Moon can leave Earth's orbit to become independent planet
We are accustomed to the fact that the Moon is Earth's satellite. But will it always be the case? According to Gennady Raykunov, General Director of the Central Research Institute of Mechanical Engineering, the Moon may eventually leave the Earth's orbit and become an independent planet. In this case, the Earth will turn into a lifeless desert.
Raykunov says that the Moon may repeat the fate of Mercury, which supposedly was once a satellite of Venus, but then "flew" away. After that, the conditions on Venus became unfit for life, despite the fact that it is an Earth-like planet.
"The Moon, too, is moving away from Earth every year, and if no reverse process happens, it may leave its orbit," he made this statement for the air show in Le Bourget. 'Could earth follow the path of Venus and form conditions not suitable for existing life forms - aggressive atmosphere, great pressure, greenhouse effect, etc.?
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According to the scientist, space exploration is currently being conducted that will help to determine whether the conditions will change life on our planet, whether it loses its natural satellite, and how to prevent the worst case scenario.
Gennady Raykunov has long been concerned with the fate of the Moon. Earlier, he called the satellite the "seventh continent" and stressed the need to create a continuously operating base on it, whose members would conduct research and use the resources of the celestial body.
Now the Moon moves around Earth in an orbit close to the elliptical, counter-clockwise (as viewed from the North Pole) with an average speed of 1.02 kilometers per second. In fact, the movement of our natural satellite is a fairly complex process influenced by various disturbances caused by the attraction of the sun, planets and the Earth's oblate shape. How likely is the scenario proposed by Raykunov?
Sergei Popov, a researcher with the State Astronomical Institute of the Moscow State University of Sternberg (SAI), confirmed that the Moon is really moving away from Earth, but very slowly - the removal rate is approximately 38 millimeters per year. "In several billion years period the Moon will rise by 150 percent, and that's all," said Popov. "The Moon cannot completely go away. It does not have energy resources to escape."
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Vladimir Surdin, another employee of SAI, added that even this process of removing the Moon from Earth will not last forever: eventually the satellite will begin approaching the planet again.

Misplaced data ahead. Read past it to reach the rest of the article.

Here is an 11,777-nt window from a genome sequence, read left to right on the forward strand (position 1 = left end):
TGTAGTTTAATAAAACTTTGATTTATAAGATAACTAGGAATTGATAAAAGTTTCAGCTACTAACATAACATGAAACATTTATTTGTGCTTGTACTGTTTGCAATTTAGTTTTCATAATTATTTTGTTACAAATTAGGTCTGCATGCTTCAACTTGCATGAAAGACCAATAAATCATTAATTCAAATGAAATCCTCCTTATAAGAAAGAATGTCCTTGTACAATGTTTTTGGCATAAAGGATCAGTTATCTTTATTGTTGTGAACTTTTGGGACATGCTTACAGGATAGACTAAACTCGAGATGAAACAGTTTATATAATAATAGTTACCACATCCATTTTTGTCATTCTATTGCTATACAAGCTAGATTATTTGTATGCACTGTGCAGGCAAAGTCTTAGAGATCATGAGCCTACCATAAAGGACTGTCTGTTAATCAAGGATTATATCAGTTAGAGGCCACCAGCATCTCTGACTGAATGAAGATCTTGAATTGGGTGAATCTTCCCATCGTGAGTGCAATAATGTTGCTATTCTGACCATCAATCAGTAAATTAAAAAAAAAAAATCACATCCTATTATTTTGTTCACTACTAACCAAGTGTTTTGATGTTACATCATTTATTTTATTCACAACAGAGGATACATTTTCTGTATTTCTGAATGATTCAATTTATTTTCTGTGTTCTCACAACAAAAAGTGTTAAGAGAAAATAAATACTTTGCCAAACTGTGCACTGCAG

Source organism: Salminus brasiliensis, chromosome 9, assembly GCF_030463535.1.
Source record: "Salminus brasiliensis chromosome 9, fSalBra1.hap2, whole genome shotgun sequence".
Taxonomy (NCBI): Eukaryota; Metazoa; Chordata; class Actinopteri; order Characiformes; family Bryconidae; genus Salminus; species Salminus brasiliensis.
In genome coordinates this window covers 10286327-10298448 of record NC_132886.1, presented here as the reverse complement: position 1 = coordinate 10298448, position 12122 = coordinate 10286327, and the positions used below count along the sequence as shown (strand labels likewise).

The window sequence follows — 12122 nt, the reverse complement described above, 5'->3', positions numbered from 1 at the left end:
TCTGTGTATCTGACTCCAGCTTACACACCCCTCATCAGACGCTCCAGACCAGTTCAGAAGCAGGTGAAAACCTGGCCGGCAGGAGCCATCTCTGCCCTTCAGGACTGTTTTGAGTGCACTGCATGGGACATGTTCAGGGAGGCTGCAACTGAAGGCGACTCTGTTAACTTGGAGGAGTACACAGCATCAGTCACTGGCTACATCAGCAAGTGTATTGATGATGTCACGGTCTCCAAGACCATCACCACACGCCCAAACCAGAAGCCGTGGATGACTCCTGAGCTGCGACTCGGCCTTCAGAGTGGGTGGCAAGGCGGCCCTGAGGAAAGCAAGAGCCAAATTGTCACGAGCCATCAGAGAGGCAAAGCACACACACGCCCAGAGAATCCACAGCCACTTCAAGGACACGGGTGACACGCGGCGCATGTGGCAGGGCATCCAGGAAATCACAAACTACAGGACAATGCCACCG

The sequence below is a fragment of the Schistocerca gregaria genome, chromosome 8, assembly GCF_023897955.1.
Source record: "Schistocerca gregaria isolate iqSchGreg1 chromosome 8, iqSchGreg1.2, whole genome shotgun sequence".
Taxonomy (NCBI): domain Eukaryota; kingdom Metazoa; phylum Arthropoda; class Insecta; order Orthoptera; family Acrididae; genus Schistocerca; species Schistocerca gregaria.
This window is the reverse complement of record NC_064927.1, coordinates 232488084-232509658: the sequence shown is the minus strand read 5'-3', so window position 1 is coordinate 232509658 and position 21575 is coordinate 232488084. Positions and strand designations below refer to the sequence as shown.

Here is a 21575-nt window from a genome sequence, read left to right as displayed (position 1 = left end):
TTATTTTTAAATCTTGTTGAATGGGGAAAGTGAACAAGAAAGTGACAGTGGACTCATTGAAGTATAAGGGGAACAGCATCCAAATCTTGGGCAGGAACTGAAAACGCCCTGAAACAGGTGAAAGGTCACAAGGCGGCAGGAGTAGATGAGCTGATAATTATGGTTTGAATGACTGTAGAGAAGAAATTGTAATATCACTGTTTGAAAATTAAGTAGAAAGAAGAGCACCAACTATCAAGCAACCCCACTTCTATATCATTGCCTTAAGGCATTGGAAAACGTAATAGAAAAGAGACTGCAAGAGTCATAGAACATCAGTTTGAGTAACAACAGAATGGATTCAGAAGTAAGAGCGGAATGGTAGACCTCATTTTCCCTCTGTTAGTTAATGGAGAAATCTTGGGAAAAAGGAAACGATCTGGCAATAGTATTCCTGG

According to Surdin, under the influence of solar tides, rotational speed of the planet is gradually reduced, and the rate of removal of the satellite will gradually decrease. After approximately five billion years the lunar orbit radius would reach a maximum value - 463 thousand kilometers, and the duration of Earth days would increase to 870 hours.
"The statement "The Moon could leave Earth's orbit and become a planet "is wrong," Surdin said. " Solar tides will continue to inhibit the Earth. But now the Moon will outstrip the Earth's rotation, and tidal friction will slow down its motion. As a result, the Moon will approach the Earth, albeit very slowly, because the force of solar tides is low."
But even if we imagine that the Moon is no longer a satellite of the Earth, it still will not turn our planet into a lifeless resemblance of Venus, scientists say. Alexander Bazilevsky, head of the Laboratory of Comparative Planetology of the Institute of Geochemistry and Analytical Chemistry RAS named after Vernadsky, commented: "The conditions on the surface of the Moon have little effect on Earth. There will be no ebbs and tides, and the nights will be moonless. We will survive."
Colleagues of Raykunov do not fully agree with his assertion to the effect that Mercury was once a companion of Venus. "The calculations show that it is possible, however, it does not prove that it was the case," said Bazilevsky. He added that the development of Earth and Venus cannot be the same as the Venusian atmosphere is enriched with heavy isotope of hydrogen - deuterium.
"This could be due to the fact that Venus once had a relatively large amount of water. During the decomposition of water in the upper atmosphere into hydrogen and oxygen, light hydrogen isotope escaped into the space faster than the heavy ones, causing the observed anomaly," he said. "Yet, it is not a given that on the surface of Venus there was liquid water and not vapor in the atmosphere, that is, it could not be as hot there at the time as it is now."
In short, we still have nothing to fear, and earthlings will be able to walk under the Moon for at least five billion years.